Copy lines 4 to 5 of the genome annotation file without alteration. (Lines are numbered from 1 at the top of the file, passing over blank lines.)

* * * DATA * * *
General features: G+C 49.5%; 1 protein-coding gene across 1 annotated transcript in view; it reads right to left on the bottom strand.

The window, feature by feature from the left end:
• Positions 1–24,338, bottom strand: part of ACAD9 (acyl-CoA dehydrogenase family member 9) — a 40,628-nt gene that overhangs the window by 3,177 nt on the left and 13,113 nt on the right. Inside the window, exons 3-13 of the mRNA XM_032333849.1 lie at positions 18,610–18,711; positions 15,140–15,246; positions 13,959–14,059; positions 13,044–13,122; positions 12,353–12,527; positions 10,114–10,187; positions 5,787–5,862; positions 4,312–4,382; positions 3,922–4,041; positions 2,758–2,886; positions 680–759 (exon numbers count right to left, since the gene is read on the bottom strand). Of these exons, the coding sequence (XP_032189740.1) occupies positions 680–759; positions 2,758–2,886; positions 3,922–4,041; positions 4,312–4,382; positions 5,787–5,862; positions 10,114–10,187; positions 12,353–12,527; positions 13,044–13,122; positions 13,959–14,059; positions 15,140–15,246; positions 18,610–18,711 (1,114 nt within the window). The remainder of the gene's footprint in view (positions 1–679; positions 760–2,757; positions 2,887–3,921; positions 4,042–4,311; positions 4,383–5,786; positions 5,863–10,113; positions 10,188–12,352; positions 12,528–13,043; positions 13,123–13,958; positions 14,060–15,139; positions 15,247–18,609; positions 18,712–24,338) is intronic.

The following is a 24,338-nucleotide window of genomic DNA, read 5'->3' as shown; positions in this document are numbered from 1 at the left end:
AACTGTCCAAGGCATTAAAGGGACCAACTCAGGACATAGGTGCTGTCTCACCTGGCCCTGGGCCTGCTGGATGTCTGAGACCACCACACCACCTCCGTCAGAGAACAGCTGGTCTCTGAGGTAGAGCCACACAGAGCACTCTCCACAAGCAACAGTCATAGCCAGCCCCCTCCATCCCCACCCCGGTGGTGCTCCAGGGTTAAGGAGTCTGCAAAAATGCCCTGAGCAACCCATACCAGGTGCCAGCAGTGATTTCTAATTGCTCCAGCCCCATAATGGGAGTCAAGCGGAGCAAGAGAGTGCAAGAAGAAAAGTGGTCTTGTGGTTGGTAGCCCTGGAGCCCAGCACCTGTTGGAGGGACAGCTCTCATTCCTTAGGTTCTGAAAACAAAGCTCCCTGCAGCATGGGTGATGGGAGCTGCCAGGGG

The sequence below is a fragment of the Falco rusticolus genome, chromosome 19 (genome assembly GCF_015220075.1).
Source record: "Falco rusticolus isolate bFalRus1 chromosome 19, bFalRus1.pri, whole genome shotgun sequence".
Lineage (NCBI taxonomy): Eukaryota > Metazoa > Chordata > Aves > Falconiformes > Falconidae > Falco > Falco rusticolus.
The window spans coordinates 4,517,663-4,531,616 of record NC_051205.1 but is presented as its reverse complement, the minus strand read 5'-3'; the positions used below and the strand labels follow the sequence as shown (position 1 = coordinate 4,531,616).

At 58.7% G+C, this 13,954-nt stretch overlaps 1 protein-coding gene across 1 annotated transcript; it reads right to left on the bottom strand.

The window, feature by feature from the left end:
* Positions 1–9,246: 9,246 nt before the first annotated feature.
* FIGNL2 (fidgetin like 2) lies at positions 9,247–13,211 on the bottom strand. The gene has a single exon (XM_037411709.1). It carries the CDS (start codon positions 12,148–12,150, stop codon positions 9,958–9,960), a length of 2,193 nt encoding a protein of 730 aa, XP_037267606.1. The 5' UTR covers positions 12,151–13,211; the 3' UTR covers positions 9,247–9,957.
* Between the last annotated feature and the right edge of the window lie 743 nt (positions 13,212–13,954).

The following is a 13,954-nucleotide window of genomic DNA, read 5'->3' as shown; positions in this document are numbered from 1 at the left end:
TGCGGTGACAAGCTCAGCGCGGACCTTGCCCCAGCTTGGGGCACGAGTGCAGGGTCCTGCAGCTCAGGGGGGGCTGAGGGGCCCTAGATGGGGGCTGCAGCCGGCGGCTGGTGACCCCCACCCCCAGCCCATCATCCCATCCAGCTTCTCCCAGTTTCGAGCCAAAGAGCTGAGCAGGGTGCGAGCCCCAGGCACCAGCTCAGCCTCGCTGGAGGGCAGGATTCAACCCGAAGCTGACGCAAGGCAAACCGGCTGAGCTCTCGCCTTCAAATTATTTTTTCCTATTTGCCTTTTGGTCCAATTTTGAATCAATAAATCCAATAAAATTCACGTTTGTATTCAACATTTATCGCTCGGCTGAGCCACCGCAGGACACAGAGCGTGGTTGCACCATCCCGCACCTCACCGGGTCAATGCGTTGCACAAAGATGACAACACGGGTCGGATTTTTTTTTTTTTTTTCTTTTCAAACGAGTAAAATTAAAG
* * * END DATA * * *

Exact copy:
The following is a 24,338-nucleotide window of genomic DNA, read 5'->3' as shown; positions in this document are numbered from 1 at the left end:
AACTGTCCAAGGCATTAAAGGGACCAACTCAGGACATAGGTGCTGTCTCACCTGGCCCTGGGCCTGCTGGATGTCTGAGACCACCACACCACCTCCGTCAGAGAACAGCTGGTCTCTGAGGTAGAGCCACACAGAGCACTCTCCACAAGCAACAGTCATAGCCAGCCCCCTCCATCCCCACCCCGGTGGTGCTCCAGGGTTAAGGAGTCTGCAAAAATGCCCTGAGCAACCCATACCAGGTGCCAGCAGTGATTTCTAATTGCTCCAGCCCCATAATGGGAGTCAAGCGGAGCAAGAGAGTGCAAGAAGAAAAGTGGTCTTGTGGTTGGTAGCCCTGGAGCCCAGCACCTGTTGGAGGGACAGCTCTCATTCCTTAGGTTCTGAAAACAAAGCTCCCTGCAGCATGGGTGATGGGAGCTGCCAGGGG